KUALA LUMPUR: It is never easy to leave one’s hometown and relocate to a new place and even harder to assimilate by adapting to different cultures or languages.
However, the strangeness of being in a new place can be overcome and an individual can even grow to love the new location through a spirit of fellowship, compassion and unity among its people.
This is the context in which Nur Alishar Mohamad Ali, 23, from Sibu, Sarawak, shared her story with Bernama, while recalling her initial anxiety upon receiving a place to study at Universiti Utara Malaysia (UUM) in Sintok, Kedah in 2022.
Nur Alishar had never been away from the Land of the Hornbills, as her home state is popularly called, but her fear and worries melted once she met her university mates in the peninsula, some of whom were quite excited to meet a new friend from far away.
“They were all kind and very friendly. They were also excited to meet a Sarawakian; it was like wow, you have come a long way. And it is interesting when they know someone is from Sabah or Sarawak by our accents,” said Nur Alishar, who is the UUM Patriot Chapter Sarawak Club president.
Nearing Malaysia Day on Sept 16, Nur Alishar is of the opinion that peninsular Malaysia, Sabah and Sarawak should only represent geographical areas on a map and their diversity must not be an excuse to treat people differently.
“Times have changed so our mindset must also change because we are all cut from the same cloth and should march together. The true Malaysia is where people always respect one another and celebrate our diversity, rather than picking on differences,” said Nur Alishar.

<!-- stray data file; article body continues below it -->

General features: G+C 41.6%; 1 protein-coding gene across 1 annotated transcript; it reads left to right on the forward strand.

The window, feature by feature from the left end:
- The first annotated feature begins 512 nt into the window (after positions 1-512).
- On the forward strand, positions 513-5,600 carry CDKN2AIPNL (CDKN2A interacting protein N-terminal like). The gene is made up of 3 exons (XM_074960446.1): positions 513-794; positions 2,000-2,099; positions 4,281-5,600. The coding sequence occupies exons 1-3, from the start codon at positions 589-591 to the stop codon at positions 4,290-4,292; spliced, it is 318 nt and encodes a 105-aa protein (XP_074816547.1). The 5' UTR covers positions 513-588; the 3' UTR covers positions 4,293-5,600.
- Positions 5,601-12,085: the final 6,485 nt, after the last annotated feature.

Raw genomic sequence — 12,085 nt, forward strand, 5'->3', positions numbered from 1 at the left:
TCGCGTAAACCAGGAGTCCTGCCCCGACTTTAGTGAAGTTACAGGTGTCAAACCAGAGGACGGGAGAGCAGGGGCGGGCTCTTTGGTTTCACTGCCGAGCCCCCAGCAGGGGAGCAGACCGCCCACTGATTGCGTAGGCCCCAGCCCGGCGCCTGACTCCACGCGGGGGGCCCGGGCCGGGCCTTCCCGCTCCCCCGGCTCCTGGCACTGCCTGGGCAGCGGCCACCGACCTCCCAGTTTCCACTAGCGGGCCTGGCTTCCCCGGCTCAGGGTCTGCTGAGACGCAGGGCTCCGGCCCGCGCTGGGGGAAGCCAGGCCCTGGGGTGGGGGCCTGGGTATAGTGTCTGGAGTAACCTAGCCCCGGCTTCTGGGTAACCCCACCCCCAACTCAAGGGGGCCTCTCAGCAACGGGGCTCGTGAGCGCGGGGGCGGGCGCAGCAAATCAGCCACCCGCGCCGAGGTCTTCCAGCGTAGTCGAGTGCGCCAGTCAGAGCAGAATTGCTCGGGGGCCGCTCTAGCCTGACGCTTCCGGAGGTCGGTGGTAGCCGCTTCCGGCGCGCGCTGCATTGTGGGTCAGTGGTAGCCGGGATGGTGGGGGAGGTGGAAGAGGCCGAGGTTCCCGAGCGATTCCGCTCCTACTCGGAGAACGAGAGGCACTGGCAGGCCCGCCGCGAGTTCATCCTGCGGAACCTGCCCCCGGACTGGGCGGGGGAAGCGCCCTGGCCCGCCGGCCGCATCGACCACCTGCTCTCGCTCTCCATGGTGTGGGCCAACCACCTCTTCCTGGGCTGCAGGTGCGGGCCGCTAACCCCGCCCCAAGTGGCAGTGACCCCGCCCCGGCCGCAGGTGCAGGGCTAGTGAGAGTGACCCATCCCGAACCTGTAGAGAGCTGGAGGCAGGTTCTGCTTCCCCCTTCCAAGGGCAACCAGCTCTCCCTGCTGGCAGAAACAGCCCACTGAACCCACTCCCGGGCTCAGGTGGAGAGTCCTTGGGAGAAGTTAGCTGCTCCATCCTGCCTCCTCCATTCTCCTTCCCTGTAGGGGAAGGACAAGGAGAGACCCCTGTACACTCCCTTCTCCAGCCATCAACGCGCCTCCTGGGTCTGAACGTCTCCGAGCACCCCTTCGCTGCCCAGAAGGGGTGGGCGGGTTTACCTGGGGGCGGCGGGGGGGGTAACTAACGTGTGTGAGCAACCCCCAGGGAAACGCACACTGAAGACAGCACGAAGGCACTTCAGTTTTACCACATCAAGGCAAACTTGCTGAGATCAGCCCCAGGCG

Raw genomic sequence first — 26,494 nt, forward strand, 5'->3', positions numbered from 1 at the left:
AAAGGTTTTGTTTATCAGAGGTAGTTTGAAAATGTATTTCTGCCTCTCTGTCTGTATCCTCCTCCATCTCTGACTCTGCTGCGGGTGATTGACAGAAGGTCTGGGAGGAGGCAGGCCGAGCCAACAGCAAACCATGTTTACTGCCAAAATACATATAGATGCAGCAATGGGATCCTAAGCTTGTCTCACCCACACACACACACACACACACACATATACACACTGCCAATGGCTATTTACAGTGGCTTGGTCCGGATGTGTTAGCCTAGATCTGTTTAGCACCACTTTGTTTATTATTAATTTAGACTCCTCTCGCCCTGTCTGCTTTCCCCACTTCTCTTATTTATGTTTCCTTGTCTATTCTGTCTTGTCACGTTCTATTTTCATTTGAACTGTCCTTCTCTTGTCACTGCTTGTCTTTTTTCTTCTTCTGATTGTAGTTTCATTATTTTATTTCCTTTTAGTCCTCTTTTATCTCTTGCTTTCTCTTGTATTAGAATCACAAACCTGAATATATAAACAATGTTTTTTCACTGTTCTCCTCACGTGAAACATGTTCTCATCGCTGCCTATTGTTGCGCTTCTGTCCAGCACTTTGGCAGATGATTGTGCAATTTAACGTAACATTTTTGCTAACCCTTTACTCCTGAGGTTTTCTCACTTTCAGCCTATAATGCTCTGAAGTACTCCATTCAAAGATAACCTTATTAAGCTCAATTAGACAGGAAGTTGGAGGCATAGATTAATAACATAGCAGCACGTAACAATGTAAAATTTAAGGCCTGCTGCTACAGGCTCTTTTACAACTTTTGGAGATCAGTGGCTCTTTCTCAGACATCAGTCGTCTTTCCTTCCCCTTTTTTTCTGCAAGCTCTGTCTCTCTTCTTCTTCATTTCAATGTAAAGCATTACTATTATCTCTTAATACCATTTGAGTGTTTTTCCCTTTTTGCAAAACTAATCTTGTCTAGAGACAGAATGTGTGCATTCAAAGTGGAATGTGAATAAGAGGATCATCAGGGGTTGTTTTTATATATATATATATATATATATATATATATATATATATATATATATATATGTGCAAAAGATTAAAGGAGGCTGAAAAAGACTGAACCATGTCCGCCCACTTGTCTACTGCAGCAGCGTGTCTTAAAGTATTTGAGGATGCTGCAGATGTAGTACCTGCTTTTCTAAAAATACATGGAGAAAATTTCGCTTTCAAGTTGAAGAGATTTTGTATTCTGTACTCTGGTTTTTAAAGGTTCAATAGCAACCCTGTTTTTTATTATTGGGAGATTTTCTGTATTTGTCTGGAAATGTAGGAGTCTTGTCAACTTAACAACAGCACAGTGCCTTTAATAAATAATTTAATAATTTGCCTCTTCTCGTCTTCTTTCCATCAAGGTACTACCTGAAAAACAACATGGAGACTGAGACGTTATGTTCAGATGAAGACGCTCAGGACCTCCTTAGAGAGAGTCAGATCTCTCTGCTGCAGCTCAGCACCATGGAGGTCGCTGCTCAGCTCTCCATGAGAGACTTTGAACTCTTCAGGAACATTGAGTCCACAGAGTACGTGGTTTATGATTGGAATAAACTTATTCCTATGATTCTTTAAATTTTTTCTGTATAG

As for Tawau-born Sharman Herry, 24, from Sabah, who is studying at Universiti Sains Malaysia in Penang, the peninsula, Sabah and Sarawak are all special in their respective ways and should never be treated unequally.
“We can live in harmony if there is no one community who has the “me first them later” mentality. Not everyone is good, neither is everyone bad.
“We must love this country because even though there are shortcomings, there is still a lot of good. I am a Malaysian who lives harmoniously with all races and guards myself against outside influences,” said Sharman, who is from the Sulu tribe and has been in the peninsula since 2019.
Meanwhile, Puteri Anum Megat Ahmad, 44, who moved to Papar, Sabah in 2017 due to her husband’s transfer, said it was very difficult to adapt at first but things turned around when she met her foster mother Ruhaida Mussin, 61 and her family.
The Pahang native said she initially felt lonely as it was a foreign environment for her but the warm welcome from her foster family in Papar helped her to settle down.
“I faced many challenges for two years; it would have been worse if I did not have my foster family. One unforgettable episode was when my child had to undergo an operation, my foster family stayed by my side. It felt like my own family was here.
“If anyone asks me about what is special about Sabah, I say it is my foster family because I never imagined moving there and being accepted as part of their family,” said Puteri Anum, who moved back to the peninsula in 2019.
This year’s Malaysia Day celebration themed “Malaysia MADANI: Tekad Perpaduan, Penuhi Harapan” (Determination in Unity, Hope Fulfilled) will be held at Stadium Perpaduan in Kuching, Sarawak on Sept 16.-Bernama
Source: The Sun Daily